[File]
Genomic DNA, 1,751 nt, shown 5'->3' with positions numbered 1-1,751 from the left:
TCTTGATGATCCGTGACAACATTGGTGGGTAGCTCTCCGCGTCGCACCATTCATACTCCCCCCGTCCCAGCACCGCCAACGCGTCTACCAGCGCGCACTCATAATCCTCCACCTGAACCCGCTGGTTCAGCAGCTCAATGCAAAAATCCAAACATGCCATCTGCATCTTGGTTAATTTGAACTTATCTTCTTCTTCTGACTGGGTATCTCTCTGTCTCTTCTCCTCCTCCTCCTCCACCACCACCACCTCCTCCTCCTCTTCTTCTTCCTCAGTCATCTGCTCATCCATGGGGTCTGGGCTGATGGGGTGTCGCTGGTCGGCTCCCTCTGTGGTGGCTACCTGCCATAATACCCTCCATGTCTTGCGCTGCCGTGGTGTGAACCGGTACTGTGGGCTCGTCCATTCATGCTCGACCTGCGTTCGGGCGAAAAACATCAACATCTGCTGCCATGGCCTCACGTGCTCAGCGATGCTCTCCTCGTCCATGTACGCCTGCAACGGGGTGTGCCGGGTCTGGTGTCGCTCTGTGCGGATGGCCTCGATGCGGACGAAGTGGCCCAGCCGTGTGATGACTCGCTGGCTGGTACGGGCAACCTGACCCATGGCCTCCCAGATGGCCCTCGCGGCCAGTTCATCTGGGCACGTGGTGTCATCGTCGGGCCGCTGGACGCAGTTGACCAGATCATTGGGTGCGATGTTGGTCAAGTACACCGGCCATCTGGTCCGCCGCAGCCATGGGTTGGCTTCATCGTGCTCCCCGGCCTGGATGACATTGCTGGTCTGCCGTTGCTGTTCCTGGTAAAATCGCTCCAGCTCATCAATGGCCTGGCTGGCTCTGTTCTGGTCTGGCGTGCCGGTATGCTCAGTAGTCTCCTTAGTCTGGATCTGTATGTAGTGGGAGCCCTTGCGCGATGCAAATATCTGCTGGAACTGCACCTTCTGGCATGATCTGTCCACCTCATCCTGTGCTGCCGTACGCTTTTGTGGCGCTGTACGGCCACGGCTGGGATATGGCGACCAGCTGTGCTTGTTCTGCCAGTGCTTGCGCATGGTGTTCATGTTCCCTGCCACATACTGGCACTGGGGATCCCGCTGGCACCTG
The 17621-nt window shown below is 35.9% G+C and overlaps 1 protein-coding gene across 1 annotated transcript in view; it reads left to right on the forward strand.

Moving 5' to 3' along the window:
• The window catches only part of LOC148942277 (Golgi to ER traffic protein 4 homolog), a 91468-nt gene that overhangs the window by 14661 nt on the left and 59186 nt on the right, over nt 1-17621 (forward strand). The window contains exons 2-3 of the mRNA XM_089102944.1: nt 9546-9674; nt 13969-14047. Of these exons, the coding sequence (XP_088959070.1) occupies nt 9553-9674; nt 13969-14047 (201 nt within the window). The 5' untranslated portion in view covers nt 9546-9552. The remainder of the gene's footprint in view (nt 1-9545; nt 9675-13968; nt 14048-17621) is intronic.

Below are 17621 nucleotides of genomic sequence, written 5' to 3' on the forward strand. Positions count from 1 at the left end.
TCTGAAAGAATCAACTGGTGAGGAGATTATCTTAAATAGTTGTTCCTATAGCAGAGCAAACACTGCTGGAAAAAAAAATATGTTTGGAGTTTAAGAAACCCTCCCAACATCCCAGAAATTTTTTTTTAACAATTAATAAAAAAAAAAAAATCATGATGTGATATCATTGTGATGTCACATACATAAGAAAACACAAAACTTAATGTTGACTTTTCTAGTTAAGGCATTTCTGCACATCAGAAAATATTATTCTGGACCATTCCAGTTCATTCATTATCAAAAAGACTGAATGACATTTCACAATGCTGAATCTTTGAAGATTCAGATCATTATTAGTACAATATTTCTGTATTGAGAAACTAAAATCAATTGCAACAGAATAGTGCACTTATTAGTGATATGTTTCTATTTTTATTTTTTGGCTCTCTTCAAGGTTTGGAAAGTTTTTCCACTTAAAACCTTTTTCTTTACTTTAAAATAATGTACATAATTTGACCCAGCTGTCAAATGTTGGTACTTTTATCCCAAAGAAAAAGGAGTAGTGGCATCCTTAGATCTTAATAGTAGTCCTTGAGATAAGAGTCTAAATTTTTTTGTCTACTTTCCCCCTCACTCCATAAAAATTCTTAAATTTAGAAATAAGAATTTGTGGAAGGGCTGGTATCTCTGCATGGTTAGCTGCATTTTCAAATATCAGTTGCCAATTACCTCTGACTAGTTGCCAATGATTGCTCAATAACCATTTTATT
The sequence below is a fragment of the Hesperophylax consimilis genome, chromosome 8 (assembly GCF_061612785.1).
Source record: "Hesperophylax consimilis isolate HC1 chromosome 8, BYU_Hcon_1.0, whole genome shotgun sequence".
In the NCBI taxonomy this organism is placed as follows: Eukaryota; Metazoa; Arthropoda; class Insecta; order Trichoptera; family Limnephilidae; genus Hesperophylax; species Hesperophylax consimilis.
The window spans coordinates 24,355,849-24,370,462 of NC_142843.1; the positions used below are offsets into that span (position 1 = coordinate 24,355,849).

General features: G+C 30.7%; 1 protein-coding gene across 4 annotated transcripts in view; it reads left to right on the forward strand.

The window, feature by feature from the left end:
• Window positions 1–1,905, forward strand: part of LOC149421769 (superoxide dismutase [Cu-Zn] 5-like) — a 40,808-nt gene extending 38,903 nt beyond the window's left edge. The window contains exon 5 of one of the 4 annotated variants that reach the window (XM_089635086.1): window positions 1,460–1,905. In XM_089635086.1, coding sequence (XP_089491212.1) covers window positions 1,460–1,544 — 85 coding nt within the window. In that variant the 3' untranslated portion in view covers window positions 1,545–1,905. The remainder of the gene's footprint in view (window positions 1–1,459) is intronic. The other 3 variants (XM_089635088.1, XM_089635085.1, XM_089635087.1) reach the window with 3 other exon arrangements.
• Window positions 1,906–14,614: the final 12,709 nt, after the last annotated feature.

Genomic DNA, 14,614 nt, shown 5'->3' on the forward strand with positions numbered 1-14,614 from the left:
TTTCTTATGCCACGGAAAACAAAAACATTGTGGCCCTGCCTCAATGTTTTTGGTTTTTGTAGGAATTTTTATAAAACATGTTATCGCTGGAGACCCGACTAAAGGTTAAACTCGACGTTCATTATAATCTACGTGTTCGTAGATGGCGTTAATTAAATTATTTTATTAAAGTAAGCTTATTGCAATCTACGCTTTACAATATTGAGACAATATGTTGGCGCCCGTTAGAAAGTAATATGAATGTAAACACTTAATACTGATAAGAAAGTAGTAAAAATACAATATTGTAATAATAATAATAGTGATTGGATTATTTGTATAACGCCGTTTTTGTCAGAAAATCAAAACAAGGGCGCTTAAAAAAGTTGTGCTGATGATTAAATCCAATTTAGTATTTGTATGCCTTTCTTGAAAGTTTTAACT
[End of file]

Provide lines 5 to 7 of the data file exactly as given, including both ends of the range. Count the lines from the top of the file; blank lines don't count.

• The window catches only part of LOC148942277 (Golgi to ER traffic protein 4 homolog), a 91468-nt gene that overhangs the window by 14661 nt on the left and 59186 nt on the right, over nt 1-17621 (forward strand). The window contains exons 2-3 of the mRNA XM_089102944.1: nt 9546-9674; nt 13969-14047. Of these exons, the coding sequence (XP_088959070.1) occupies nt 9553-9674; nt 13969-14047 (201 nt within the window). The 5' untranslated portion in view covers nt 9546-9552. The remainder of the gene's footprint in view (nt 1-9545; nt 9675-13968; nt 14048-17621) is intronic.

Below are 17621 nucleotides of genomic sequence, written 5' to 3' on the forward strand. Positions count from 1 at the left end.
TCTGAAAGAATCAACTGGTGAGGAGATTATCTTAAATAGTTGTTCCTATAGCAGAGCAAACACTGCTGGAAAAAAAAATATGTTTGGAGTTTAAGAAACCCTCCCAACATCCCAGAAATTTTTTTTTAACAATTAATAAAAAAAAAAAAATCATGATGTGATATCATTGTGATGTCACATACATAAGAAAACACAAAACTTAATGTTGACTTTTCTAGTTAAGGCATTTCTGCACATCAGAAAATATTATTCTGGACCATTCCAGTTCATTCATTATCAAAAAGACTGAATGACATTTCACAATGCTGAATCTTTGAAGATTCAGATCATTATTAGTACAATATTTCTGTATTGAGAAACTAAAATCAATTGCAACAGAATAGTGCACTTATTAGTGATATGTTTCTATTTTTATTTTTTGGCTCTCTTCAAGGTTTGGAAAGTTTTTCCACTTAAAACCTTTTTCTTTACTTTAAAATAATGTACATAATTTGACCCAGCTGTCAAATGTTGGTACTTTTATCCCAAAGAAAAAGGAGTAGTGGCATCCTTAGATCTTAATAGTAGTCCTTGAGATAAGAGTCTAAATTTTTTTGTCTACTTTCCCCCTCACTCCATAAAAATTCTTAAATTTAGAAATAAGAATTTGTGGAAGGGCTGGTATCTCTGCATGGTTAGCTGCATTTTCAAATATCAGTTGCCAATTACCTCTGACTAGTTGCCAATGATTGCTCAATAACCATTTTATT